Actress and comedian Niecy Nash has had a long career that is still growing, having just wrapped up her own starring turn in the TNT show Claws and finally tackling more dramatic roles like in When They See Us. Even after having starred in such shows tackling issues like that, Nash still is unable to find the words to say about how the state of America affects her own children, recently coming to terms with this again.
Nash recently sat down with The Hollywood Reporter for an interview for their ‘How I’m Living Now’ series, which is a regular series that focuses on how Hollywood’s writers, actors, directors, executives and others are living and working in these challenging times. With production shut down still in Hollywood, the Mrs. America on Hulu actress got very candid with her thoughts and also how the uprisings have struck a lot of hard conversations in her own home.
During the interview, Nash and THR talked about everything from current events, her Reno 911 cast mates, concerns as a mother, how safety protocols on set is a concern if and when actors return to work, and one of her most recent horrific experiences involving her son.
During the interview, Nash mentioned her 28-year-old son’s recent encounter with law enforcement after leaving her home, and how it felt even more heightened with the current state of the world.
“My son got stopped leaving my house last Sunday. And they pulled a taser on him for a rolling stop. And then proceeded to question him and ask him, ‘You have on a T-Mobile shirt. Do you work there? Because if you do, how did you afford this car? Because this is a 2020.’ Nash shared that this assumption of guilt is what we go through all the time, then and still, now.
“They don’t know if he was a manager. They don’t know if he was an owner. They don’t know if he had a rich mama. But what they probably felt like was ‘How did this young boy get a car that I don’t even have?’ And we fitting to make you suffer for it.”
Like many people during this time, Nash has also received messages from well-meaning colleagues who aren’t people of color and she’s found herself at a loss to help them navigate their new realizations, while she and her children are still actively dealing with it – right near their own homes.
“People say, ‘What do you think people should do?’ People should figure out what they’re willing to do and do that and not be mad when people buck back.” She added that the heavy lifting has to be done by the ones in power and with control. “I don’t know what else the people without the power can say or do. How many people can you poll, who can say, it’s not fair. How many people can you poll that can say, it’s not right. You know what I mean?”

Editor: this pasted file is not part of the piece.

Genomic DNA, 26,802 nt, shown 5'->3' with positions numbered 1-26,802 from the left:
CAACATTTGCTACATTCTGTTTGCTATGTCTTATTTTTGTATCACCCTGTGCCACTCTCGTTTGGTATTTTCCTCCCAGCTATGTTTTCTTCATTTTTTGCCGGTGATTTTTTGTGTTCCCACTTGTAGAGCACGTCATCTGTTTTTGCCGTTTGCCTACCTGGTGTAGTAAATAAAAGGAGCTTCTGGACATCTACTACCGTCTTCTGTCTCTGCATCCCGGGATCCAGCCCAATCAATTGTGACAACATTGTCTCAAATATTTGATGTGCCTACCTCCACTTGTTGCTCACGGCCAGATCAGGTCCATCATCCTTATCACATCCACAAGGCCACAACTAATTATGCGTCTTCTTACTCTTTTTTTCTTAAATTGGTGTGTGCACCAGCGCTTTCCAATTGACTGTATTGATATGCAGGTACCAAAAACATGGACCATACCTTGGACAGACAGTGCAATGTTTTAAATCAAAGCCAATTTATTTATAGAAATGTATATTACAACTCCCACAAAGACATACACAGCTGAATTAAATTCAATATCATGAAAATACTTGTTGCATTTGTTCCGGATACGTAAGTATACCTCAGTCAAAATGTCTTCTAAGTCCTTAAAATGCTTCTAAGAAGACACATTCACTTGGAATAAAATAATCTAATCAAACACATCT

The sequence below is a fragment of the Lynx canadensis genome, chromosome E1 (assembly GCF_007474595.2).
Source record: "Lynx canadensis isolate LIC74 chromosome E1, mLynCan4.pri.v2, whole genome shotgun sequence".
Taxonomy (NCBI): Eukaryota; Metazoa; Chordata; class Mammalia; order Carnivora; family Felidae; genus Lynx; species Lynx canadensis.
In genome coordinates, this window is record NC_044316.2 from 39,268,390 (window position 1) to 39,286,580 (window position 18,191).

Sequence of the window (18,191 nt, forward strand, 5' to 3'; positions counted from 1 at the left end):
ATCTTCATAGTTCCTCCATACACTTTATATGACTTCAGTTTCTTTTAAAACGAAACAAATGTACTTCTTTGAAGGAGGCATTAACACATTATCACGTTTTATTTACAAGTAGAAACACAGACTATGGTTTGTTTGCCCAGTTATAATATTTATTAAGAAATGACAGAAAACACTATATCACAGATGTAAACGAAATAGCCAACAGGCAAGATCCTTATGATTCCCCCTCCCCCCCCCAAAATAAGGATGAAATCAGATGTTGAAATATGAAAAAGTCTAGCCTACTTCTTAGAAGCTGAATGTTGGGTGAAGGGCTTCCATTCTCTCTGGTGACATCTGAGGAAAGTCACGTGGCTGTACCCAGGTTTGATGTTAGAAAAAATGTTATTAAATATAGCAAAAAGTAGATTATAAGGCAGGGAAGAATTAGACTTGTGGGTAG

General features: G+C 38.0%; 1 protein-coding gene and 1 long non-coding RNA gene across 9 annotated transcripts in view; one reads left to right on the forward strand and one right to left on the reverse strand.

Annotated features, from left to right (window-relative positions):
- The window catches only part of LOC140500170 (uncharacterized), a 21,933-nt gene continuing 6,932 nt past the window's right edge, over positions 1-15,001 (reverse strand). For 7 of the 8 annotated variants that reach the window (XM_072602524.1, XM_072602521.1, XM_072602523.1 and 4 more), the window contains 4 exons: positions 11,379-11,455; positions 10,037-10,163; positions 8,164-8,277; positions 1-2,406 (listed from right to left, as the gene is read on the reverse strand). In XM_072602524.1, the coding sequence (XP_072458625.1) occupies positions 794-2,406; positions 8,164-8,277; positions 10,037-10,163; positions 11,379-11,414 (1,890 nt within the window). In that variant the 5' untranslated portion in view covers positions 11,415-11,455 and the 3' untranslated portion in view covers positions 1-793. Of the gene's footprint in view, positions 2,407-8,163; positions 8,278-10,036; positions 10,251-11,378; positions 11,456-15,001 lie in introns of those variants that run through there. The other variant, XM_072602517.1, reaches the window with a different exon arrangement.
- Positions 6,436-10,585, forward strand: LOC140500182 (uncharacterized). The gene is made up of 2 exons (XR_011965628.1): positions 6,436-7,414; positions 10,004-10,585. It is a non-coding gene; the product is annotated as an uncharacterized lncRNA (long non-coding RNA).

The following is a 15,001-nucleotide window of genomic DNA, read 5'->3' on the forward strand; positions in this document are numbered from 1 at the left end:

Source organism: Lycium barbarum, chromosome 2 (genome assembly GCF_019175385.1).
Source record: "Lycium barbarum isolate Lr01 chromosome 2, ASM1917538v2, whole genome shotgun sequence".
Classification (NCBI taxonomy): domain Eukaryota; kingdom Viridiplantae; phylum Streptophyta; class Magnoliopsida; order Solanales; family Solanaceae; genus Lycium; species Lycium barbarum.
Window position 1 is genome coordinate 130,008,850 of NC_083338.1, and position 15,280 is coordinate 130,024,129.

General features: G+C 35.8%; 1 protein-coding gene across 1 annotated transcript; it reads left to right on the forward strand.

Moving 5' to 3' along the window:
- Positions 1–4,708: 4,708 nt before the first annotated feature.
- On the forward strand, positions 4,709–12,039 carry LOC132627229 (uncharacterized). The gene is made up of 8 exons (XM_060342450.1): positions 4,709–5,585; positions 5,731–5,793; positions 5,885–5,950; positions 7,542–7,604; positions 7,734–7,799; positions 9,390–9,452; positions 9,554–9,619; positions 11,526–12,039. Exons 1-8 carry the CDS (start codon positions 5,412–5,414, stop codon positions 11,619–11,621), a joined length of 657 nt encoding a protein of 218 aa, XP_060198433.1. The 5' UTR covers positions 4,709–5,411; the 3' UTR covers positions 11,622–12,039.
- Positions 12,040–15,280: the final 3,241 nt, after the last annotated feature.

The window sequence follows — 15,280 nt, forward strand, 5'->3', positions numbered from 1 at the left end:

It’s very triggering to our people during these already emotional times to also have to do the heavy lifting of educating people outside of their homes during a time when everyone’s stuck at home during a quarantine, which Nash highlighted. The true solutions and work ultimately have to come from those who are at the top of the pyramid.
“It isn’t the responsibility of [us] to tell [them] what to do and how to right the wrong. So my suggestion is you need to ask [other] people what they can do,” Nash continued.
Though Nash isn’t opposed to having the discussion with her colleagues either, right now it isn’t her main concern. After watching the latest incendiary example of people being mistreated, she’s only concerned mostly with the safety of herself and her children, ultimately.
“So while I receive phone calls where people are saying, ‘What can [other] people do?’ I’m trying to figure out what to tell my own son.”
Since the most recent events, Nash says she and her Reno 911 cast members got together and donated $10,000 toward George’s funeral, stating, ” It is important to know that even in our art, we have humanity.”
Prior to the shutdown, Nash was working on the fourth and final season of Claws on TNT.’ Although things happened so sudden, Nash shared the one important lesson she learned during the shutdown.
“I learned that I needed to do it more often. That’s what I learned. I learned the gift that time really is because a lot of times you spend it in service to others and in service to your job and in service to your children. But there is something to be said for taking a minute to sit down and be still, to check in with yourself so that you can be better in all of those other spaces.”